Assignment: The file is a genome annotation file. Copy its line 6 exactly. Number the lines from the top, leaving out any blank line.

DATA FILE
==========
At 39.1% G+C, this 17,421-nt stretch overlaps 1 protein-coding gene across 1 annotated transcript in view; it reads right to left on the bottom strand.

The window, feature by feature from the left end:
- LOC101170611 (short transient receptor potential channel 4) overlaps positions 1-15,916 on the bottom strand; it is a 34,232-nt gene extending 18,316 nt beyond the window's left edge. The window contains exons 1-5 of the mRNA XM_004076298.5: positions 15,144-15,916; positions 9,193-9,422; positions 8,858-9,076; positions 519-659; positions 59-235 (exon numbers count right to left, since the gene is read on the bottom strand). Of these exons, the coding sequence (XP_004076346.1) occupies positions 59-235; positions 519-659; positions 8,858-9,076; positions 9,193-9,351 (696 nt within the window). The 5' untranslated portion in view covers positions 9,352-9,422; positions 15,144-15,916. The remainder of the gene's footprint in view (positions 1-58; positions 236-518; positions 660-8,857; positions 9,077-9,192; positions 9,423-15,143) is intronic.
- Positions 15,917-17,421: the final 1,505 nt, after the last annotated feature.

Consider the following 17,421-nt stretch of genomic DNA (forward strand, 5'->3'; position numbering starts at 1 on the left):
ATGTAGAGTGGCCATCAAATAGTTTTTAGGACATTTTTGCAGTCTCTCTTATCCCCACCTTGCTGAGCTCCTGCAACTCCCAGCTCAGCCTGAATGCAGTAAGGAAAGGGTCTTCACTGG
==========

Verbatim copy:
ATGTAGAGTGGCCATCAAATAGTTTTTAGGACATTTTTGCAGTCTCTCTTATCCCCACCTTGCTGAGCTCCTGCAACTCCCAGCTCAGCCTGAATGCAGTAAGGAAAGGGTCTTCACTGG